Type of Publication: Journal article published
    PubMed ID: 19450236
    Signatur Availability
    BibTip Others were also interested in ...
  • 4
    Keywords: brain ; COMBINATION ; Germany ; GENERATION ; SYSTEM ; liver ; PROTEIN ; PROTEINS ; HEART ; COMPLEX ; COMPLEXES ; MECHANISM ; RAT ; PHOSPHORYLATION ; TARGET ; RAT-LIVER ; SUBUNIT ; MEMBRANE ; STRESS ; MODULATION ; MITOCHONDRIA ; OXYGEN ; antioxidants ; PROTEOMICS ; reactive oxygen species ; glutathione-S-transferase ; GENE-EXPRESSION PROFILE ; ageing ; GEL-ELECTROPHORESIS ; assembly ; proteome ; REACTIVE OXYGEN ; ROS ; CALORIE RESTRICTION ; SHORT-TERM ; COMPLEX-I ; MEMBRANE-PROTEINS ; CYTOCHROME-C-OXIDASE ; DIGE ; Species ; ROS PRODUCTION ; SHIFT ; RESPIRATORY-CHAIN
    Abstract: Mitochondria being the major source and target of reactive oxygen species (ROS) play a crucial role during ageing. We analyzed ageing and calorie restriction (CR)-induced changes in abundance of rat liver mitochondrial proteins to understand key aspects behind the age-retarding mechanism of CR. The combination of blue-native (BN) gel system with fluorescence Difference Gel Electrophoresis (DIGE) facilitated an efficient analysis of soluble and membrane proteins, existing as monomers or multi-protein assemblies. Changes in abundance of specific key subunits of respiratory chain complexes I, IV and V, critical for activity and/or assembly of the complexes were identified. CR lowered complex I assembly and complex IV activity, which is discussed as a molecular mechanism to minimize ROS production at mitochondria. Notably, the antioxidant system was found to be least affected. The GSH:GSSG couple could be depicted as a rapid mean to handle the fluctuations in ROS levels led by reversible metabolic shifts. We evaluated the relative significance of ROS generation against quenching. We also observed parallel and unidirectional changes as effect of ageing and CR, in subunits of ATP synthase, cytochrome P450 and glutathione S-transferase. This is the first report on such 'putatively hormetic' ageing-analogous effects of CR, besides the age-retarding ones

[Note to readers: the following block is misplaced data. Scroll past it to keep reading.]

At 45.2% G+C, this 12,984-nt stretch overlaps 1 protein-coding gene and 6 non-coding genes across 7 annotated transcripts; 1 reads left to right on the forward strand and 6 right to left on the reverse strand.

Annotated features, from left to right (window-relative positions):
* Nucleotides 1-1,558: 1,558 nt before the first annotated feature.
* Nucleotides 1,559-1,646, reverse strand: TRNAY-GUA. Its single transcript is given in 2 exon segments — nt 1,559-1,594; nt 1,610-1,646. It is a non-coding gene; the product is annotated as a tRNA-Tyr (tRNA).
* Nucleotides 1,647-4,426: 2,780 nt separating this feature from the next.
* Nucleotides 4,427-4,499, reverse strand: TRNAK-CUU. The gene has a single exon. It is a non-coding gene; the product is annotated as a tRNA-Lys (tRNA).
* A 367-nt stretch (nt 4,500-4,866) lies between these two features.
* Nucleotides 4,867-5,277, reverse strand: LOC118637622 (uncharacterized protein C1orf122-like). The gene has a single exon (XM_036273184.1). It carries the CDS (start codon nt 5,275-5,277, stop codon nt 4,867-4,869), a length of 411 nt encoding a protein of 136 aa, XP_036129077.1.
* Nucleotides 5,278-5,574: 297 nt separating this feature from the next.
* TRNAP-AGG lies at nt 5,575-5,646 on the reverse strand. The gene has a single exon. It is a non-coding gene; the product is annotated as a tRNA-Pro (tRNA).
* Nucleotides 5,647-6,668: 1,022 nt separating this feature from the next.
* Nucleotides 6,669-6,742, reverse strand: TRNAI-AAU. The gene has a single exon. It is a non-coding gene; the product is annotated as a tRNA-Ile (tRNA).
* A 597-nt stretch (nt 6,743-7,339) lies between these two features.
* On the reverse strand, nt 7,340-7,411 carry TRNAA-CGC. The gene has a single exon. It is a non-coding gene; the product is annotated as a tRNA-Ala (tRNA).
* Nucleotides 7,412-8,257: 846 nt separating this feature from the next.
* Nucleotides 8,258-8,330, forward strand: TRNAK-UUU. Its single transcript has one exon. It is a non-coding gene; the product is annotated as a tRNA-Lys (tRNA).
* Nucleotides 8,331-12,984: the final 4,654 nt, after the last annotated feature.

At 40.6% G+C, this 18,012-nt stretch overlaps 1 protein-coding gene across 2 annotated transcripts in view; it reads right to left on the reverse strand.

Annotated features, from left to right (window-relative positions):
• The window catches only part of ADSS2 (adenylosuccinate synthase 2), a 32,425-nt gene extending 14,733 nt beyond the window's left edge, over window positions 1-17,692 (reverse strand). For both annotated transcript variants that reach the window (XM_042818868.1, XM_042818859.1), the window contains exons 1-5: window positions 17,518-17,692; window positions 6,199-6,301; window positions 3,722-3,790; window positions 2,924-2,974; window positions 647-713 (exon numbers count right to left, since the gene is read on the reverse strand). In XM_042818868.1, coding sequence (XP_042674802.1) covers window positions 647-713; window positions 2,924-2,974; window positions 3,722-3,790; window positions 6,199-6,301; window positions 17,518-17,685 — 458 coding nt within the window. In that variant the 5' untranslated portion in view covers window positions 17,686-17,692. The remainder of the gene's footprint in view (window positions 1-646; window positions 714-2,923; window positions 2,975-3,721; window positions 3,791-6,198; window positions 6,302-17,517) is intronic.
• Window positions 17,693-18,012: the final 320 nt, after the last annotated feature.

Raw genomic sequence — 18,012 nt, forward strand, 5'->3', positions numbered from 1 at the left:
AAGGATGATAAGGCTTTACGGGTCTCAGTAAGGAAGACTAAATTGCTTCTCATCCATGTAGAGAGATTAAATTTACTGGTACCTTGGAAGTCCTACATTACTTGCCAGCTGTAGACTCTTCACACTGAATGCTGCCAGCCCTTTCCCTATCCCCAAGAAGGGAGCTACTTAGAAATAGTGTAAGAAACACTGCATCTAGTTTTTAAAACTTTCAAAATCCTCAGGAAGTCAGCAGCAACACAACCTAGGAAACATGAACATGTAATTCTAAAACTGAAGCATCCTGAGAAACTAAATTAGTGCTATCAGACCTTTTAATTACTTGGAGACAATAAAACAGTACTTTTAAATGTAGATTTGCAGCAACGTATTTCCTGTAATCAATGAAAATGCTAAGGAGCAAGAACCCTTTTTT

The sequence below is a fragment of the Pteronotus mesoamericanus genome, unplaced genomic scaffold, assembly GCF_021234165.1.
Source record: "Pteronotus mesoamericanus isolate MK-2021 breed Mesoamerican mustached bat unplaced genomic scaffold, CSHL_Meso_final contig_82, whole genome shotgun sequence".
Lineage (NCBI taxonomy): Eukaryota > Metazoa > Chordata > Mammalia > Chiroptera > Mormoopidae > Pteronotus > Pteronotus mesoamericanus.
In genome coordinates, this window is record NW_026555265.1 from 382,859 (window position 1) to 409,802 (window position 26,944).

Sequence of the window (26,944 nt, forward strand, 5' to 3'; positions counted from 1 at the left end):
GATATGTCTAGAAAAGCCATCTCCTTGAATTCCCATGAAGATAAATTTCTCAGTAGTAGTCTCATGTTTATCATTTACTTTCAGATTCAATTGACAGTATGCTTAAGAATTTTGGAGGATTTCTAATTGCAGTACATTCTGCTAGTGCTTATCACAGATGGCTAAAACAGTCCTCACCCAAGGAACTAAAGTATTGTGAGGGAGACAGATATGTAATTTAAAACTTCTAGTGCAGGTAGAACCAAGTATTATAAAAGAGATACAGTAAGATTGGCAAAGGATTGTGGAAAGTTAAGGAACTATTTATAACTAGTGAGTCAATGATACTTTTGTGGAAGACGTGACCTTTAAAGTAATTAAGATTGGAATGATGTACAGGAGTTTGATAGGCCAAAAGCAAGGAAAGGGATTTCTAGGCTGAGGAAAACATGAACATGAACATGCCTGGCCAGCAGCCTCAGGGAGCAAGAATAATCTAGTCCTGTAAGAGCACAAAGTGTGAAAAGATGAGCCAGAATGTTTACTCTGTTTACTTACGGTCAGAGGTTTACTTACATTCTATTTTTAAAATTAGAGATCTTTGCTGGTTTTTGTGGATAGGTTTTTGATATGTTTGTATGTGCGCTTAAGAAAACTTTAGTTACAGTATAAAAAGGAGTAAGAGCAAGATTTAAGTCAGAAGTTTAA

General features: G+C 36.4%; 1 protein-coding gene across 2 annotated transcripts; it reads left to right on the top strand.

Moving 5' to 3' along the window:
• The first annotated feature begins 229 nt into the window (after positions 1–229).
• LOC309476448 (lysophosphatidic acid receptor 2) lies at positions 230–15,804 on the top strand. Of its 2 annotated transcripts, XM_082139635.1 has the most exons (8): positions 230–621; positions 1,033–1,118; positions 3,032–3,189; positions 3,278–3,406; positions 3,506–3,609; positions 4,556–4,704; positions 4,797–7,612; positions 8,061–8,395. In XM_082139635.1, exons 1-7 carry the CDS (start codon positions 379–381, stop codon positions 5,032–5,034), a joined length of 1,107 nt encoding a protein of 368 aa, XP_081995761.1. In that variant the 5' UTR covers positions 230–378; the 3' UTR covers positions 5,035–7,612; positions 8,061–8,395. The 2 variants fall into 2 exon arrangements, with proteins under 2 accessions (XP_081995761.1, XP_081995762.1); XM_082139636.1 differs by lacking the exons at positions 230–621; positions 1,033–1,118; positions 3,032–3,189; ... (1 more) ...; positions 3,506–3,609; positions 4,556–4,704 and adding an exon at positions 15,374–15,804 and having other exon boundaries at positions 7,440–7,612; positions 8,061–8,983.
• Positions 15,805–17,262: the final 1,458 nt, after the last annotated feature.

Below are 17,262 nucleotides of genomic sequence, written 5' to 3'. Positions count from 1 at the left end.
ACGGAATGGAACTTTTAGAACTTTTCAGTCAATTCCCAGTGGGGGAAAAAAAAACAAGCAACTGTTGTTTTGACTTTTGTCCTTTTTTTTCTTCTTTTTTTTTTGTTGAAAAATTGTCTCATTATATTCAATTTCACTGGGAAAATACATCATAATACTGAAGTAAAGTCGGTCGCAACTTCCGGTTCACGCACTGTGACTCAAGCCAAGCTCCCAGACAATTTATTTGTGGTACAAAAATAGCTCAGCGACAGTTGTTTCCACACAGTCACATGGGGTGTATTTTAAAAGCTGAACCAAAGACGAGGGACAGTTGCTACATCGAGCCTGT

Type of Publication: Journal article published
    PubMed ID: 19894137
    Signatur Availability
    BibTip Others were also interested in ...
  • 5
    Keywords: brain ; CANCER ; CELLS ; ENDOTHELIAL-CELLS ; EXPRESSION ; tumor ; CELL ; Germany ; LUNG-CANCER ; SYSTEM ; DISEASE ; PROTEIN ; TISSUE ; MICE ; PATIENT ; ANTIGEN ; T-CELL ; T-CELLS ; BONE-MARROW ; MEMORY ; RECOGNITION ; MOUSE ; IDENTIFICATION ; LYMPHOMA ; EFFICACY ; MELANOMA ; MASS-SPECTROMETRY ; HEAD ; NECK ; EPITOPE ; IMMUNOTHERAPY ; IMMUNOGENICITY ; CANCER PATIENTS ; CALCIUM-BINDING PROTEINS ; TUMOR-ASSOCIATED ANTIGENS ; NECK-CANCER ; brain tumor ; head and neck cancer ; endothelial cells ; proteome ; EGFR ; SEPARATION ; EXPRESSION PROFILES ; Type ; HEAD-AND-NECK
    Abstract: Identifying the antigens that have the potential to trigger endogenous antitumor responses in an individual cancer patient is likely to enhance the efficacy of cancer immunotherapy, but current methodologies do not efficiently identify such antigens. This study describes what we believe to be a new method of comprehensively identifying candidate tissue antigens that spontaneously cause T cell responses in disease situations. We used the newly developed automated, two-dimensional chromatography system PF2D to fractionate the proteome of human tumor tissues and tested protein fractions for recognition by preexisting tumor-specific CD4(+) Th cells and CTLs. Applying this method using mice transgenic for a TCR that recognizes an OVA peptide presented by MHC class I, we demonstrated efficient separation, processing, and cross-presentation to CD8(+) T cells by DCs of OVA expressed by the OVA-transfected mouse lymphoma RMA-OVA. Applying this method to human tumor tissues, we identified MUC1 and EGFR as tumor-associated antigens selectively recognized by T cells in patients with head and neck cancer. Finally, in an exemplary patient with a malignant brain tumor, we detected CD4(+) and CD8(+) T cell responses against two novel antigens, transthyretin and calgranulin B/S100A9, which were expressed in tumor and endothelial cells. The immunogenicity of these antigens was confirmed in 4 of 10 other brain tumor patients. This fast and inexpensive method therefore appears suitable for identifying candidate T cell antigens in various disease situations, such as autoimmune and malignant diseases, without being restricted to expression by a certain cell type or HLA allele